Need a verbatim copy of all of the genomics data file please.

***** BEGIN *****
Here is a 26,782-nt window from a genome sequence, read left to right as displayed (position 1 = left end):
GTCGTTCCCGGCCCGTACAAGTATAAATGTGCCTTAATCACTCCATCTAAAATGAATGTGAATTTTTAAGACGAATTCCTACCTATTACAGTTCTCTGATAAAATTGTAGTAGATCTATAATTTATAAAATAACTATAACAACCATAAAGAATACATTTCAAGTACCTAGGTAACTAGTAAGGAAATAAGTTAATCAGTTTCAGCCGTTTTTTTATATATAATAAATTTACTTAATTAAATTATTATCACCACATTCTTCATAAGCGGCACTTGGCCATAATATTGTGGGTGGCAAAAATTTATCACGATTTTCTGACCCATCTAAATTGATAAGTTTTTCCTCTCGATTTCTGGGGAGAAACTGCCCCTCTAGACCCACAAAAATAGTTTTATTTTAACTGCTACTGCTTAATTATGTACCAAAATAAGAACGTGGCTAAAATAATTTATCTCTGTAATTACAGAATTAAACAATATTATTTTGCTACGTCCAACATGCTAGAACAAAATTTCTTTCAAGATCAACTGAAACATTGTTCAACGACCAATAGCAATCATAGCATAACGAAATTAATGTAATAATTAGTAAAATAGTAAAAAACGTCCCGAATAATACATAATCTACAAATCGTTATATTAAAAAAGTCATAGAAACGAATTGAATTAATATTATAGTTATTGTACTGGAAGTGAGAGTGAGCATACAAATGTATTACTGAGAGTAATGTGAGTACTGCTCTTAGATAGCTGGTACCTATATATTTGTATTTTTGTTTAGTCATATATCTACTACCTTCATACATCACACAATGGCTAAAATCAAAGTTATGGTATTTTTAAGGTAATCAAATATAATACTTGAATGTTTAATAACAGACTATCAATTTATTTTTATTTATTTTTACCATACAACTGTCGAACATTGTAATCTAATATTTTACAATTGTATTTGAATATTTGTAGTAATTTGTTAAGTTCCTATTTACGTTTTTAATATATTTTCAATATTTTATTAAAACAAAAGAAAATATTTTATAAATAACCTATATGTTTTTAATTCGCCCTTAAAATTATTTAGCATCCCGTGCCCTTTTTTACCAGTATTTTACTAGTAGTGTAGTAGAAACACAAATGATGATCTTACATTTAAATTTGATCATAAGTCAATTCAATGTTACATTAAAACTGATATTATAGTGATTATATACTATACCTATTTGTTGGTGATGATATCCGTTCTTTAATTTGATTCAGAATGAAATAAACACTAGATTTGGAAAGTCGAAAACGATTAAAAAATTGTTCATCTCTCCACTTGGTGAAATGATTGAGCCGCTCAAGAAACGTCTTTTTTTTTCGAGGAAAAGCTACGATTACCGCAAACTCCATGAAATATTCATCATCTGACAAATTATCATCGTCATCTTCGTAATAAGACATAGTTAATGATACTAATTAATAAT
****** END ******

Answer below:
Here is a 26,782-nt window from a genome sequence, read left to right as displayed (position 1 = left end):
GTCGTTCCCGGCCCGTACAAGTATAAATGTGCCTTAATCACTCCATCTAAAATGAATGTGAATTTTTAAGACGAATTCCTACCTATTACAGTTCTCTGATAAAATTGTAGTAGATCTATAATTTATAAAATAACTATAACAACCATAAAGAATACATTTCAAGTACCTAGGTAACTAGTAAGGAAATAAGTTAATCAGTTTCAGCCGTTTTTTTATATATAATAAATTTACTTAATTAAATTATTATCACCACATTCTTCATAAGCGGCACTTGGCCATAATATTGTGGGTGGCAAAAATTTATCACGATTTTCTGACCCATCTAAATTGATAAGTTTTTCCTCTCGATTTCTGGGGAGAAACTGCCCCTCTAGACCCACAAAAATAGTTTTATTTTAACTGCTACTGCTTAATTATGTACCAAAATAAGAACGTGGCTAAAATAATTTATCTCTGTAATTACAGAATTAAACAATATTATTTTGCTACGTCCAACATGCTAGAACAAAATTTCTTTCAAGATCAACTGAAACATTGTTCAACGACCAATAGCAATCATAGCATAACGAAATTAATGTAATAATTAGTAAAATAGTAAAAAACGTCCCGAATAATACATAATCTACAAATCGTTATATTAAAAAAGTCATAGAAACGAATTGAATTAATATTATAGTTATTGTACTGGAAGTGAGAGTGAGCATACAAATGTATTACTGAGAGTAATGTGAGTACTGCTCTTAGATAGCTGGTACCTATATATTTGTATTTTTGTTTAGTCATATATCTACTACCTTCATACATCACACAATGGCTAAAATCAAAGTTATGGTATTTTTAAGGTAATCAAATATAATACTTGAATGTTTAATAACAGACTATCAATTTATTTTTATTTATTTTTACCATACAACTGTCGAACATTGTAATCTAATATTTTACAATTGTATTTGAATATTTGTAGTAATTTGTTAAGTTCCTATTTACGTTTTTAATATATTTTCAATATTTTATTAAAACAAAAGAAAATATTTTATAAATAACCTATATGTTTTTAATTCGCCCTTAAAATTATTTAGCATCCCGTGCCCTTTTTTACCAGTATTTTACTAGTAGTGTAGTAGAAACACAAATGATGATCTTACATTTAAATTTGATCATAAGTCAATTCAATGTTACATTAAAACTGATATTATAGTGATTATATACTATACCTATTTGTTGGTGATGATATCCGTTCTTTAATTTGATTCAGAATGAAATAAACACTAGATTTGGAAAGTCGAAAACGATTAAAAAATTGTTCATCTCTCCACTTGGTGAAATGATTGAGCCGCTCAAGAAACGTCTTTTTTTTTCGAGGAAAAGCTACGATTACCGCAAACTCCATGAAATATTCATCATCTGACAAATTATCATCGTCATCTTCGTAATAAGACATAGTTAATGATACTAATTAATAAT